The U.S. Senate acquitted President Trump on both articles of impeachment, clearing him to stay in office and run for reelection.
In the hours before the vote, Sen. Mitt Romney announced he would break with fellow Republicans and vote to convict the president on the first impeachment article about abuse of power.
The Utah senator said he believed the core of the Democrats' claim that President Trump withheld military aid to Ukraine for his own political benefit.
"With my vote, I will tell my children and their children that I did my duty to the best of my ability, believing that my country expected it of me," Romney said in an emotional speech on the Senate floor.
He was the only Republican to vote against the president, angering Republicans who nominated him for president eight years ago.
Democrats did not cross party lines: All voted to convict the president, even Democrats from states President Trump won in 2016.
"I cannot and will not shrink from my duty to defend the Constitution and do impartial justice," said Sen. Doug Jones.
In a rare scene, senators stayed in their seats during the votes and answered "guilty" or "not guilty."
Chief Justice John Roberts read the results.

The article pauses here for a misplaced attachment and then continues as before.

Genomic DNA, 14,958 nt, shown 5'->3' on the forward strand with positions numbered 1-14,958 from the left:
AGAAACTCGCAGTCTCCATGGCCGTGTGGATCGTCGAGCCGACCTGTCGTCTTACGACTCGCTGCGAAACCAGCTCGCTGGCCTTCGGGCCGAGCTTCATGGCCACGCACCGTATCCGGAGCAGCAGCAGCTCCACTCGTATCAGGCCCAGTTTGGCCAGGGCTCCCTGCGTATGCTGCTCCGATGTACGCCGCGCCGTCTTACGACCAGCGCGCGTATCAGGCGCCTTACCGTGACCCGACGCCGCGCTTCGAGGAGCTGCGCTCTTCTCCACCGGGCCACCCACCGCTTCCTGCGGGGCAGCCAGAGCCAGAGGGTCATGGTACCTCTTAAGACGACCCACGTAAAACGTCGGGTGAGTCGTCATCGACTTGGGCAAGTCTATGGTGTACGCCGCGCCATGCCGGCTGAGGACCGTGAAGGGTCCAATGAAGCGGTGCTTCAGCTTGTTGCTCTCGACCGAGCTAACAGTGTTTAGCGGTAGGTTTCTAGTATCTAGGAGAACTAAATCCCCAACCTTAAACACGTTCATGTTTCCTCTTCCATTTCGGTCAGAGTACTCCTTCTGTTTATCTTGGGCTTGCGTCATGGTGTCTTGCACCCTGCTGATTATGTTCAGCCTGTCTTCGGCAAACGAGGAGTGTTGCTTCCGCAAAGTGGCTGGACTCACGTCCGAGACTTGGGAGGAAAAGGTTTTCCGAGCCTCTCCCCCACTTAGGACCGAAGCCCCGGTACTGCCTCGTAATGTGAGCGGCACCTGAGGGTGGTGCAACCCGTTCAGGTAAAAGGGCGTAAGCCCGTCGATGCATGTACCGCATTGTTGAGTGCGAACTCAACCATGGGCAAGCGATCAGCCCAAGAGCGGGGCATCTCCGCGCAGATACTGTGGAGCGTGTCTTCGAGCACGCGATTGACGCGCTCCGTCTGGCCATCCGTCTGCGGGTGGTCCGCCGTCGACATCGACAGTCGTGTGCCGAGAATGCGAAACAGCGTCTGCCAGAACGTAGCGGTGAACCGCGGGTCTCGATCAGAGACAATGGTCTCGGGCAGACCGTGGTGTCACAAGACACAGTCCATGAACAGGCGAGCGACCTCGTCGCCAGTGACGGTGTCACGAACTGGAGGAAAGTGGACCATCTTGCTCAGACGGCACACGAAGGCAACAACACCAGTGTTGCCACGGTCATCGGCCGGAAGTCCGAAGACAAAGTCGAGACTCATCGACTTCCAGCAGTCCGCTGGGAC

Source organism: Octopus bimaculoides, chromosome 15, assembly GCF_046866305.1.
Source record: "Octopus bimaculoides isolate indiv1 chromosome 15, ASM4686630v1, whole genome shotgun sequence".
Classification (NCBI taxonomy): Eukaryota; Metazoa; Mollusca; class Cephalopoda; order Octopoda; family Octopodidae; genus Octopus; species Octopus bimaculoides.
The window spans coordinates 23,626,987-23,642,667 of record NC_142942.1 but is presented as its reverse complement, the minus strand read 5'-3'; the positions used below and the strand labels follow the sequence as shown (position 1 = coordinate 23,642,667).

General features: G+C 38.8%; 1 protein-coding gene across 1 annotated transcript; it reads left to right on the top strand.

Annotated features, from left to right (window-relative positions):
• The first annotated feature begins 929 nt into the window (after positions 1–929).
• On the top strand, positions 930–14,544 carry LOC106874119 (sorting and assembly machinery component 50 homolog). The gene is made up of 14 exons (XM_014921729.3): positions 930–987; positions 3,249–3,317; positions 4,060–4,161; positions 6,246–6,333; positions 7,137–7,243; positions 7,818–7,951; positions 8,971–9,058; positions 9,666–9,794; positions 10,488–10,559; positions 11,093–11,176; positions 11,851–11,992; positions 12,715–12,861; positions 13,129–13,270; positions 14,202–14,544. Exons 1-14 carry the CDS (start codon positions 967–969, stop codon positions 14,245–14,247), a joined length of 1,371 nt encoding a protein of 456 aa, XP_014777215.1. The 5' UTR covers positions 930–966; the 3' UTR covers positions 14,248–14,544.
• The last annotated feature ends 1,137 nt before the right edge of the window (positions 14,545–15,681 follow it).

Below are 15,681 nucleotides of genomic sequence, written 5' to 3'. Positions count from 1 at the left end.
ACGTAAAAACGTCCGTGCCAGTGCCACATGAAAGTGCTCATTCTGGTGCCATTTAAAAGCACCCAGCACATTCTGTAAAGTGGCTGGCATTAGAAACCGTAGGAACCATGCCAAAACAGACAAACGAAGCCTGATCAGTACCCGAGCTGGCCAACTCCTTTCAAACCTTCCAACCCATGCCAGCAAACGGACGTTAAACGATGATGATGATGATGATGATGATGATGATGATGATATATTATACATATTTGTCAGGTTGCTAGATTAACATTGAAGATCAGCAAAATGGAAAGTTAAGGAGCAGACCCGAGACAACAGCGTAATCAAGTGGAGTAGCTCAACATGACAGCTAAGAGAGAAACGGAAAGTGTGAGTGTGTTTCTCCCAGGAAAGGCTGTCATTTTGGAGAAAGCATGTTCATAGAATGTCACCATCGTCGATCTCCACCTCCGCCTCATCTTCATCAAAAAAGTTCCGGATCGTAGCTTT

"The Senate adjudges that the respondent, Donald John Trump, is not guilty as charged," he said.
The Senate voted 52-48 not guilty on article one, abuse of power. On the second article, obstruction of Congress, the vote was 53-47, with Romney siding with Republicans.
"I don't think any of you doubt that this was the most partisan of exercises," Senate Majority Leader Mitch McConnell said at a news conference shortly after the vote.
The leader of the Democrats said the impeachment would stain the president's legacy.
"Democrats walked out of the Senate chamber with their heads held high because we sought the truth," said Senate Minority Leader Chuck Schumer.
The White House said the acquittal was a total exoneration for the president with nothing for Democrats to show for their efforts.